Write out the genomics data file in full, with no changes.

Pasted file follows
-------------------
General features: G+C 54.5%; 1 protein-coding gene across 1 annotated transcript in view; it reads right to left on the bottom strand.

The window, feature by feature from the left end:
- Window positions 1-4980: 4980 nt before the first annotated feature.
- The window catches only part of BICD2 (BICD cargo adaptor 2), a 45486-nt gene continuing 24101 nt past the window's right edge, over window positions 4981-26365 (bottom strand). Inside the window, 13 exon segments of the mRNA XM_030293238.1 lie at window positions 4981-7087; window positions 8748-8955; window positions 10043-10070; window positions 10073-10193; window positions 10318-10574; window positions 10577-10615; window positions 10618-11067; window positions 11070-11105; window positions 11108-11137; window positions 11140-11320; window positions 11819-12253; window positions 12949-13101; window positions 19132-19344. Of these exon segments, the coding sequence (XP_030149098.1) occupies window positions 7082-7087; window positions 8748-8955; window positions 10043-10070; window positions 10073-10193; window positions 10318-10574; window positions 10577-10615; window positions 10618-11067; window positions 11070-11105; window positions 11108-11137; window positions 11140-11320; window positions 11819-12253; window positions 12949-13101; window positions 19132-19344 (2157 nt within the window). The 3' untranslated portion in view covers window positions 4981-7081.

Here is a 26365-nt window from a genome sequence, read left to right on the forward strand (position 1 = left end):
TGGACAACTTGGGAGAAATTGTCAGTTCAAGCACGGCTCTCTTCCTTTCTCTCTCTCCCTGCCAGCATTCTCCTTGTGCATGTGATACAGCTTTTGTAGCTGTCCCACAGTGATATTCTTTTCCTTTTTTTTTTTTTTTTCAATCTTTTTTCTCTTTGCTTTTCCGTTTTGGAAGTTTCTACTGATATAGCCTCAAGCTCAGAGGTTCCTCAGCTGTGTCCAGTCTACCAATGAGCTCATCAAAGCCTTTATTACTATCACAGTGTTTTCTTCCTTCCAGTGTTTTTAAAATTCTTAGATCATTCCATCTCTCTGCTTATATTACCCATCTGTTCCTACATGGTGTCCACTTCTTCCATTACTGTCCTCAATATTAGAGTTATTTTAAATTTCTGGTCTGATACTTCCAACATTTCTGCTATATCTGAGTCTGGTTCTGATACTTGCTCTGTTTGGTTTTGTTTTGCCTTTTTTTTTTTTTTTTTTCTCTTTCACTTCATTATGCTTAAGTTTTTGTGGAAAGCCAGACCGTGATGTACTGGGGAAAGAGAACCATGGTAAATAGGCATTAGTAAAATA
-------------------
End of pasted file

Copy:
General features: G+C 54.5%; 1 protein-coding gene across 1 annotated transcript in view; it reads right to left on the bottom strand.

The window, feature by feature from the left end:
- Window positions 1-4980: 4980 nt before the first annotated feature.
- The window catches only part of BICD2 (BICD cargo adaptor 2), a 45486-nt gene continuing 24101 nt past the window's right edge, over window positions 4981-26365 (bottom strand). Inside the window, 13 exon segments of the mRNA XM_030293238.1 lie at window positions 4981-7087; window positions 8748-8955; window positions 10043-10070; window positions 10073-10193; window positions 10318-10574; window positions 10577-10615; window positions 10618-11067; window positions 11070-11105; window positions 11108-11137; window positions 11140-11320; window positions 11819-12253; window positions 12949-13101; window positions 19132-19344. Of these exon segments, the coding sequence (XP_030149098.1) occupies window positions 7082-7087; window positions 8748-8955; window positions 10043-10070; window positions 10073-10193; window positions 10318-10574; window positions 10577-10615; window positions 10618-11067; window positions 11070-11105; window positions 11108-11137; window positions 11140-11320; window positions 11819-12253; window positions 12949-13101; window positions 19132-19344 (2157 nt within the window). The 3' untranslated portion in view covers window positions 4981-7081.

Here is a 26365-nt window from a genome sequence, read left to right on the forward strand (position 1 = left end):
TGGACAACTTGGGAGAAATTGTCAGTTCAAGCACGGCTCTCTTCCTTTCTCTCTCTCCCTGCCAGCATTCTCCTTGTGCATGTGATACAGCTTTTGTAGCTGTCCCACAGTGATATTCTTTTCCTTTTTTTTTTTTTTTTCAATCTTTTTTCTCTTTGCTTTTCCGTTTTGGAAGTTTCTACTGATATAGCCTCAAGCTCAGAGGTTCCTCAGCTGTGTCCAGTCTACCAATGAGCTCATCAAAGCCTTTATTACTATCACAGTGTTTTCTTCCTTCCAGTGTTTTTAAAATTCTTAGATCATTCCATCTCTCTGCTTATATTACCCATCTGTTCCTACATGGTGTCCACTTCTTCCATTACTGTCCTCAATATTAGAGTTATTTTAAATTTCTGGTCTGATACTTCCAACATTTCTGCTATATCTGAGTCTGGTTCTGATACTTGCTCTGTTTGGTTTTGTTTTGCCTTTTTTTTTTTTTTTTTTCTCTTTCACTTCATTATGCTTAAGTTTTTGTGGAAAGCCAGACCGTGATGTACTGGGGAAAGAGAACCATGGTAAATAGGCATTAGTAAAATA